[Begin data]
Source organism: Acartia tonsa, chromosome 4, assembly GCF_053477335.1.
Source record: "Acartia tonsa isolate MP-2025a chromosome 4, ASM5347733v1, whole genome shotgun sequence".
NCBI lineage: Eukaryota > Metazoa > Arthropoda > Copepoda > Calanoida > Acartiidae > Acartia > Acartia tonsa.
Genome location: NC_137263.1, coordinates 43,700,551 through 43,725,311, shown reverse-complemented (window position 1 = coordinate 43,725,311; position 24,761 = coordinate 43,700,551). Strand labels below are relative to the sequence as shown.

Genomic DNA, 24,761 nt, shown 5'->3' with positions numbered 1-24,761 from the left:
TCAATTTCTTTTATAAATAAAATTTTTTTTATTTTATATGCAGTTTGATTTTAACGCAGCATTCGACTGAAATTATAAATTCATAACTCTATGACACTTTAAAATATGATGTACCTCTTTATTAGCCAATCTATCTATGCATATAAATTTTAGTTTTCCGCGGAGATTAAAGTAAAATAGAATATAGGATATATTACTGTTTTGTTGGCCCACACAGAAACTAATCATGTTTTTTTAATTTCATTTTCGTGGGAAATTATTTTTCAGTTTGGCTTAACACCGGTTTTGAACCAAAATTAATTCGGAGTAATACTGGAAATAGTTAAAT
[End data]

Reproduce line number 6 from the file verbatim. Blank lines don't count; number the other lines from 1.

TCAATTTCTTTTATAAATAAAATTTTTTTTATTTTATATGCAGTTTGATTTTAACGCAGCATTCGACTGAAATTATAAATTCATAACTCTATGACACTTTAAAATATGATGTACCTCTTTATTAGCCAATCTATCTATGCATATAAATTTTAGTTTTCCGCGGAGATTAAAGTAAAATAGAATATAGGATATATTACTGTTTTGTTGGCCCACACAGAAACTAATCATGTTTTTTTAATTTCATTTTCGTGGGAAATTATTTTTCAGTTTGGCTTAACACCGGTTTTGAACCAAAATTAATTCGGAGTAATACTGGAAATAGTTAAAT